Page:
We therefore strongly recommend that you consult a solicitor who specialises in employment law and preferably one that has extensive experience in advising on settlement agreements to obtain the best possible advice.

Do you have to accept the terms of a settlement agreement?

You are under no legal obligation to sign a settlement agreement and, as stated above, your employer is not allowed to pressure you to sign an agreement as this could mean the agreement will be invalid.

Whether signing a settlement agreement will be in your best interests will depend on the terms of the agreement and facts behind the dispute in question. Where appropriate, our solicitors may be able to help you negotiate more favourable settlement terms. On the other hand, our solicitors may advise that it may be better to reject the settlement agreement altogether.

What happens if you reject a settlement agreement?

If you decide that you do not wish to accept a settlement agreement you have been offered by your employer, depending on the circumstances you may wish to initiate internal proceedings or make an employment tribunal claim.

Your employer may continue with any proposed disciplinary or performance action against you or your employment may just carry on.

Our employment lawyers are highly experienced with settlement negotiations. We can advise you on whether we believe you may realistically be able to secure a better deal from your employer and effectively represent you during any subsequent negotiations.

We also regularly act for individuals during employment tribunal claims, so can offer the pragmatic, efficient and highly skilled representation you need to secure the best available outcome in tribunal proceedings where required.

How much does legal advice about a settlement agreement cost?

An employer will usually cover the legal costs involved in providing appropriate legal advice to an employee or former employee on a settlement agreement. This is because the agreement will not be legally binding without that legal advice having been given, so it is in the employer’s interests to cover the associated costs.

This means you will usually not have to pay us anything towards the cost of legal advice for settlement agreements.

However, it is worth noting that if you reject a settlement agreement you are offered or if the settlement agreement is disputed or needs negotiation, you may be liable for the legal costs of the advice you received.

Our expertise with settlement agreements

Rejected by your employer, we can help you.

IBB Law is one of the top ranked legal firms for employment law in the South East and are ranked Tier 1 by the highly respected Legal 500 client guide. One of our Employment Law Partners, Richard Devall, is a member of the Employment Lawyers Association and is recognised as one of the top employment solicitors in the country by Chambers and Partners.

We always tailor our approach to your situation, helping you to get a fair outcome for your claim as quickly and easily as we can. Wherever possible we will seek to resolve your claim without the need for an employment tribunal, saving you time, money and stress.

Contact our specialist settlement agreement solicitors today

IBB Law’s employment law specialists are highly experienced in advising on settlement agreements for employees of all levels, so can provide the clear, effective legal guidance and empathetic personal support you need, no matter what approach we need to take.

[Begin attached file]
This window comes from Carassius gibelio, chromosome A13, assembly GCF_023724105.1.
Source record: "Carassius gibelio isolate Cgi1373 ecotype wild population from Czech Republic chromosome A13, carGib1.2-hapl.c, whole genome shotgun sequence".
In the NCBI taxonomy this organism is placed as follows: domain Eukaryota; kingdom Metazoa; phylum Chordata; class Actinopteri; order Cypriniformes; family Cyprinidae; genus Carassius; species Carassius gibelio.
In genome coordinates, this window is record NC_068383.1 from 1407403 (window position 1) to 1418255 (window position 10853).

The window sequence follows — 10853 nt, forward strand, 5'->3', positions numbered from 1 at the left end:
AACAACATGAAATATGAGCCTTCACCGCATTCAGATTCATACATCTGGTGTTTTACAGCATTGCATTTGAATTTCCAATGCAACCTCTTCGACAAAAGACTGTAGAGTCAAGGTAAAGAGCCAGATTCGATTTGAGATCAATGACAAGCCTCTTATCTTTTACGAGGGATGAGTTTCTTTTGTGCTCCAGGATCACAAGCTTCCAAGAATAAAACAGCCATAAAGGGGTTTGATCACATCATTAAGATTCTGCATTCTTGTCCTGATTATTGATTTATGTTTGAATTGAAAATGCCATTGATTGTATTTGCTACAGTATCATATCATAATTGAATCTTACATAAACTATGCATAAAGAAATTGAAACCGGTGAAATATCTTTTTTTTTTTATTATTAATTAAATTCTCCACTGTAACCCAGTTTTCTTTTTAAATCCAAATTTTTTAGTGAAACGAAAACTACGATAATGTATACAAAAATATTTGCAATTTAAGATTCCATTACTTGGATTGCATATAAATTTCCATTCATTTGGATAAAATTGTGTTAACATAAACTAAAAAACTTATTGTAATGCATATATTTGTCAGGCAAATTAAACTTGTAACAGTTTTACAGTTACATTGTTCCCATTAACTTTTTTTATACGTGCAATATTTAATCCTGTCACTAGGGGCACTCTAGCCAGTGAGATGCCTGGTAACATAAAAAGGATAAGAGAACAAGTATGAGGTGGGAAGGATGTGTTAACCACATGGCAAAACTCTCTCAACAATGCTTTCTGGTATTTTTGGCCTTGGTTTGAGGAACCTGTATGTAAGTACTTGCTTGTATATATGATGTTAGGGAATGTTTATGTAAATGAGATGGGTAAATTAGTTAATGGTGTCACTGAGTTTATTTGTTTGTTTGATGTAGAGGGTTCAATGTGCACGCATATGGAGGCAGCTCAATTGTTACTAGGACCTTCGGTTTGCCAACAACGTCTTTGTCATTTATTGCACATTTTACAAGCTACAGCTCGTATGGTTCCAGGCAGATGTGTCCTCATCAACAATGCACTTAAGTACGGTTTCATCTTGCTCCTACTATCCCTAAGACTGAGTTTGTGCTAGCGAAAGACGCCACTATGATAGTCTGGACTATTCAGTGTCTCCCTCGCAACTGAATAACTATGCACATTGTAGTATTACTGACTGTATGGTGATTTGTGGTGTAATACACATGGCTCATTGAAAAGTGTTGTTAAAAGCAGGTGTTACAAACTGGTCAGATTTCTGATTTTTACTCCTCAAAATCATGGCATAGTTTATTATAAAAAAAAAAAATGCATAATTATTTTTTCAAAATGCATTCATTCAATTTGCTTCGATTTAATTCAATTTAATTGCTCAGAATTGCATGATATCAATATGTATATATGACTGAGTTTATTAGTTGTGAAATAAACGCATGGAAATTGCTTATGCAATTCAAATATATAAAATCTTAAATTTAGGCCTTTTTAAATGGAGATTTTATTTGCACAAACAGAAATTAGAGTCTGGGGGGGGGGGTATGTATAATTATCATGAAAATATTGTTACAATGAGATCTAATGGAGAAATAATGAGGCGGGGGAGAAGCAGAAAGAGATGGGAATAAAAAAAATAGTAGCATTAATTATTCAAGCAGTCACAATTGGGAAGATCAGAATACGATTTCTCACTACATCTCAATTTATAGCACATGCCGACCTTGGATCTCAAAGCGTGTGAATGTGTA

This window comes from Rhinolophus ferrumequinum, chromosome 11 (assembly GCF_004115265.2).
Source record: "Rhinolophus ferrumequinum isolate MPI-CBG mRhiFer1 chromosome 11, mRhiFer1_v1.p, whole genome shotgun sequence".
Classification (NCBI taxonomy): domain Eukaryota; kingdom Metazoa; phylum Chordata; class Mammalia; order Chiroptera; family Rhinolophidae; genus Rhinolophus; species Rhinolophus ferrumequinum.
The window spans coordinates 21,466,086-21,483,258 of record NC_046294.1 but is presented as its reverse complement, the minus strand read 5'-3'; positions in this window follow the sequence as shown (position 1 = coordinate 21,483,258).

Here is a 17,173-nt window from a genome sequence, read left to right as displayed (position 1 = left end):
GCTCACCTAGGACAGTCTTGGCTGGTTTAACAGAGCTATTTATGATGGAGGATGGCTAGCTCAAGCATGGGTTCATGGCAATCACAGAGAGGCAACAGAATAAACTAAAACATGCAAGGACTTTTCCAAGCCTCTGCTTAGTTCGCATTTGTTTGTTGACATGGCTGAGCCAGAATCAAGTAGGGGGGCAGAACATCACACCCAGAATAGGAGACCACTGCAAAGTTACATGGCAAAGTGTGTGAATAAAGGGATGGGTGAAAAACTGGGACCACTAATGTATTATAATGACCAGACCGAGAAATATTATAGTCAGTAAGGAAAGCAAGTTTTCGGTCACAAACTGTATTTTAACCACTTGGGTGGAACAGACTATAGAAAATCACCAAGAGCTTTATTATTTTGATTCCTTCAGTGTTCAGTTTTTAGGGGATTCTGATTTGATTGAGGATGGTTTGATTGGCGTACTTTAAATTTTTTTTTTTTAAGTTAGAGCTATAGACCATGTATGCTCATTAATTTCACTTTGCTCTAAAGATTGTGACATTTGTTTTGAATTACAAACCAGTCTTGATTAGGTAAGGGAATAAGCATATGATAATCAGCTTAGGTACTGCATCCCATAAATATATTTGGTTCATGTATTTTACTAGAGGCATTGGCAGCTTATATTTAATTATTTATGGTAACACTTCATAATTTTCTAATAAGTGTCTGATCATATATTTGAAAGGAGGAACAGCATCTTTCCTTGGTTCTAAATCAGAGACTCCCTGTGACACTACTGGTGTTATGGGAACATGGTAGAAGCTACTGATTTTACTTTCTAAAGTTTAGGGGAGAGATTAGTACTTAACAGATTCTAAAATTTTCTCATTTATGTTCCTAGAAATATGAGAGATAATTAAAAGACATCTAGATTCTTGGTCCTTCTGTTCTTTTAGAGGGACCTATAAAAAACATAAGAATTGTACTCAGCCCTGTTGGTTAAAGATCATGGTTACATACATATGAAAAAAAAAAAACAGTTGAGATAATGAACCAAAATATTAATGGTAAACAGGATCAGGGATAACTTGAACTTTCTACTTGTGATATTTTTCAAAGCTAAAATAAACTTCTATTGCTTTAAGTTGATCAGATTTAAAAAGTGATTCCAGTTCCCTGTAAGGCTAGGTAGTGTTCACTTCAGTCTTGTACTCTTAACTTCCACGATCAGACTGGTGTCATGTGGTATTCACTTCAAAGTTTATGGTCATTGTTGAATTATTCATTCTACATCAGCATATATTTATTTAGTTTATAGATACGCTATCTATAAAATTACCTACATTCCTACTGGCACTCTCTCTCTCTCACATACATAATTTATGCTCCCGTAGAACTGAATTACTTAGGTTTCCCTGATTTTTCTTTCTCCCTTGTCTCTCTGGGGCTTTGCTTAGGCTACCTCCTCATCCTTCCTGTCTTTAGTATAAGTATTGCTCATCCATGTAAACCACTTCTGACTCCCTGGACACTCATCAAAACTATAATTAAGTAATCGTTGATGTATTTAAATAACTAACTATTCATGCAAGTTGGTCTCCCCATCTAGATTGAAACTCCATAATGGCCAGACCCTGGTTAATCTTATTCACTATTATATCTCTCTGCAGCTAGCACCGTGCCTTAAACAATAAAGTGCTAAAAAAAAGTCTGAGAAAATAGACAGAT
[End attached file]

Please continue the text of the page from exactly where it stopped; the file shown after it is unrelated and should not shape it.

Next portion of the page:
Contact our specialist settlement agreement solicitors today on 03456 381381 or email your details to

Any payment you receive as part of a settlement agreement will usually be offered by your employer as tax-free, up to a limit of £30,000. However, whether it is truly tax-free will depends on the circumstances and some payments offered as part of a settlement agreement may be taxable.

Payments included in a settlement agreement that are taxable include:

  • any outstanding salary and benefits owed for the period of your employment
  • payment in lieu of holiday owed
  • payment in lieu of notice

any compensation that exceeds the £30,000 threshold.

A key point of a settlement agreement is that it will usually require the employee not to discuss the terms of the agreement. As such, a settlement agreement will normally contain a ‘confidentiality clause’ meaning that if the you discuss the terms of the settlement, your employer/former employer may be able to bring a ‘breach of contract’ claim against you.

Once you and your employer have signed a settlement agreement, it is legally binding and will be considered a ‘full and final settlement’ of any potential claim you might have had. This means you cannot usually change your mind about the agreement after signing.

However, if you believe your employer/former employer is in breach of the terms of the settlement agreement, you may be able to bring civil proceedings against them for breach of contract.

While your employer may recommend a solicitor to advise you during settlement discussions, you are free to choose your own legal representative.

Normally we can advise you over the telephone if that is what you prefer. As long as we are able to confirm your identity that is not usually a problem.

Settlement agreements replaced compromise agreements on 29 July 2013. They are essentially the same.

Yes, as an employee, you can request a meeting with your employer to discuss the possibility of using a settlement agreement to resolve a dispute or to manage your exit from the business. It is strongly recommended to have specialist legal advice and support before suggesting this option to your employer and during any settlement discussions that take place.

Anything disclosed in a settlement discussion cannot be used later in employment tribunal proceedings, except in certain circumstances. This allows both parties to discuss the matter without needing to worry that anything they reveal or any concessions they make can later be used against them if a settlement agreement cannot be concluded.

The material contained in this web page is provided for general purposes only and does not constitute legal or other professional advice. Appropriate legal advice should be sought for specific circumstances and before action is taken.